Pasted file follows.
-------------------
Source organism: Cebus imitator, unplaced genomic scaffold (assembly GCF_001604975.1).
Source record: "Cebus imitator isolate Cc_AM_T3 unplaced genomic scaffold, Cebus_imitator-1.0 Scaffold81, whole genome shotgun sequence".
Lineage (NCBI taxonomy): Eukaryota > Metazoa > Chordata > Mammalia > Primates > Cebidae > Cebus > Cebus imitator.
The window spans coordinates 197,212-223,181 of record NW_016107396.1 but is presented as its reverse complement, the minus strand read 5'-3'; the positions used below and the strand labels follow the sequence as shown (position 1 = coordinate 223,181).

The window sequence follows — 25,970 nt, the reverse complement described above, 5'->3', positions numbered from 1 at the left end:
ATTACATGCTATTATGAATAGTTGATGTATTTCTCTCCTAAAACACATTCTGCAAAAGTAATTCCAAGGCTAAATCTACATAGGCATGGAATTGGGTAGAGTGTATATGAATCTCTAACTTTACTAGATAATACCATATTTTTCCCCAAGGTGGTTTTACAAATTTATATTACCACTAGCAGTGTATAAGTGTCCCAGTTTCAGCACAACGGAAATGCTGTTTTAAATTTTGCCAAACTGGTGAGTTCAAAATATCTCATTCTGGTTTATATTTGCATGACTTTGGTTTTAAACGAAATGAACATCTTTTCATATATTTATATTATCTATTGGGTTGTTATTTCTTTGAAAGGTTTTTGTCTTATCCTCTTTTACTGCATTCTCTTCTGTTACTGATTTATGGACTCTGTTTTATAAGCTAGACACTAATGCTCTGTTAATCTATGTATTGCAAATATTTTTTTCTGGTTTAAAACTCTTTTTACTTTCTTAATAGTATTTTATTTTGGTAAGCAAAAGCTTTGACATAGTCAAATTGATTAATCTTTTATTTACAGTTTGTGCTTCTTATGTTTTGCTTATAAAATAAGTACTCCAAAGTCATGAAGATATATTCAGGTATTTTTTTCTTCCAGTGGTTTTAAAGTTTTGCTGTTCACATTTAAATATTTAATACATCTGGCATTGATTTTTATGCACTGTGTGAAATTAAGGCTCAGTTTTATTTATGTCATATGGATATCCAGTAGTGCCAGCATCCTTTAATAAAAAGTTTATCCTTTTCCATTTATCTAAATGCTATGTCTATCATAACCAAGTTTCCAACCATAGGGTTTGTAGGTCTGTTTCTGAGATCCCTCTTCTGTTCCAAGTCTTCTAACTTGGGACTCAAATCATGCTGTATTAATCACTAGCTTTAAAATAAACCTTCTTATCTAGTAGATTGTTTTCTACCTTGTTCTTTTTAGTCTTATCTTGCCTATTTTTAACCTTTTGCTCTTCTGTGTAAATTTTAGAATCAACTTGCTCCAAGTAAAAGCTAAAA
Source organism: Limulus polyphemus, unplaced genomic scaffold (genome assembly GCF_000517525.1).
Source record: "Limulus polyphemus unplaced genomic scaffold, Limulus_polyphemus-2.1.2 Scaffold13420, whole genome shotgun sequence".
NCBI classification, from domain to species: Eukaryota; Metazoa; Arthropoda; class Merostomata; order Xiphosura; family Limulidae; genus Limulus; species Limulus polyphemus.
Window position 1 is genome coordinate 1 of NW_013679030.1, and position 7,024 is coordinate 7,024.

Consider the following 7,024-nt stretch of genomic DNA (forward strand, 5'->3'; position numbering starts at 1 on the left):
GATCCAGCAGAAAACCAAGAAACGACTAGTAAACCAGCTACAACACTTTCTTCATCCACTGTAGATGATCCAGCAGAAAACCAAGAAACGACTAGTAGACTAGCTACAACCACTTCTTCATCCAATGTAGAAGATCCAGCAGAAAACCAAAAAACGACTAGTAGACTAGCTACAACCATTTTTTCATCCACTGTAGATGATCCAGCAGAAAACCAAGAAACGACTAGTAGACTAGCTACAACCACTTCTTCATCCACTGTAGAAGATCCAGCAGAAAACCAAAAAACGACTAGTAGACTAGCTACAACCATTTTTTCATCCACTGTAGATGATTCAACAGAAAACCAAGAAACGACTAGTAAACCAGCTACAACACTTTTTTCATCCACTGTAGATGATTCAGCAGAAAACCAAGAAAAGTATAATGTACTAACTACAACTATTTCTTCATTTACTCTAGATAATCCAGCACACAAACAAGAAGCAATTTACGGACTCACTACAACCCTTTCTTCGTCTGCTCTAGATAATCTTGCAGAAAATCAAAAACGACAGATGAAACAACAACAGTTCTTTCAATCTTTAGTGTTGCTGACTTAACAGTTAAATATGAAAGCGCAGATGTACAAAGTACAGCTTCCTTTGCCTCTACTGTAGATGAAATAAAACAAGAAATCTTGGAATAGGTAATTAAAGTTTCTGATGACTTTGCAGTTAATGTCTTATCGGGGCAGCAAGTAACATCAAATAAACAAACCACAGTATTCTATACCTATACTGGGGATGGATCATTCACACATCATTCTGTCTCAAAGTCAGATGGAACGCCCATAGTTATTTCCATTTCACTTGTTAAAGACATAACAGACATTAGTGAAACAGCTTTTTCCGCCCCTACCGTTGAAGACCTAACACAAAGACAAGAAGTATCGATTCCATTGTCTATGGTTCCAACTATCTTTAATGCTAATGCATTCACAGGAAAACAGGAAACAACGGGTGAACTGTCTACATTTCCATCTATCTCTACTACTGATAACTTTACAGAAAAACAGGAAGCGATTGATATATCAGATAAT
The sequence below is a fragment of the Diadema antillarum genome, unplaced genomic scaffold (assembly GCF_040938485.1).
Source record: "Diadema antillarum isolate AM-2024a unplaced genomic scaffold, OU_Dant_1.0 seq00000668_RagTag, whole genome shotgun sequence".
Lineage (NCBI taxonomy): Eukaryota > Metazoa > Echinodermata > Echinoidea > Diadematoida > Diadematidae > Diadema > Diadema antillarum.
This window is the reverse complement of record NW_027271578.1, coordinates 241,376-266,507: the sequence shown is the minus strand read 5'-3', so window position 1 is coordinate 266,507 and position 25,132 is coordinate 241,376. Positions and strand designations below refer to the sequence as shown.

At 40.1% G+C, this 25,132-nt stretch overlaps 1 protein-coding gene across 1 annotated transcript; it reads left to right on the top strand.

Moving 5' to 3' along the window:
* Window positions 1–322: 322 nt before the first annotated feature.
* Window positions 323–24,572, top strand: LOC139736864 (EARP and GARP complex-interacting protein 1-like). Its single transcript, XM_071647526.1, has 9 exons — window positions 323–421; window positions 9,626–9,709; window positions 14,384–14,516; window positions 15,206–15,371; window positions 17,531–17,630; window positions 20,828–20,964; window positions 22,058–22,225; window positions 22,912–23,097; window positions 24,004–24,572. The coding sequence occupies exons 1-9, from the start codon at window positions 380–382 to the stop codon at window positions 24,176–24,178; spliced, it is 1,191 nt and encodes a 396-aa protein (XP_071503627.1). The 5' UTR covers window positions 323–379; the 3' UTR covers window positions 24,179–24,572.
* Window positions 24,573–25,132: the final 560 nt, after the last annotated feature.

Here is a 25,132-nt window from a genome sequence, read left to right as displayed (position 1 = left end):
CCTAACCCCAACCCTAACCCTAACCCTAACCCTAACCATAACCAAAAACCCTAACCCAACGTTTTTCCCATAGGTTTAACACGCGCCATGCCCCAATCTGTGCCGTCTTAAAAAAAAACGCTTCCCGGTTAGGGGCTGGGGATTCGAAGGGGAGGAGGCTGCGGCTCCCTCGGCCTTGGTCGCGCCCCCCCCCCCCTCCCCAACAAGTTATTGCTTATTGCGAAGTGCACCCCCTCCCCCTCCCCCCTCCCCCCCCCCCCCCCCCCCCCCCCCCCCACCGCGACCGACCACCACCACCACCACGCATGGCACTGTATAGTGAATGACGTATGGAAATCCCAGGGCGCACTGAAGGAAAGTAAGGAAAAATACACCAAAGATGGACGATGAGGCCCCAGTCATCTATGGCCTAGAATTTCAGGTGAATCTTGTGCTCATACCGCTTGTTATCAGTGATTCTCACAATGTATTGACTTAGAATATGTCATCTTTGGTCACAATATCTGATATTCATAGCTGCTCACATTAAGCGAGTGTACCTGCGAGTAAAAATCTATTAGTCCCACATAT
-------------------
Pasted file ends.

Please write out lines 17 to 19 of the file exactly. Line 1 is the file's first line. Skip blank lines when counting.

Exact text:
At 40.1% G+C, this 25,132-nt stretch overlaps 1 protein-coding gene across 1 annotated transcript; it reads left to right on the top strand.

Moving 5' to 3' along the window:
* Window positions 1–322: 322 nt before the first annotated feature.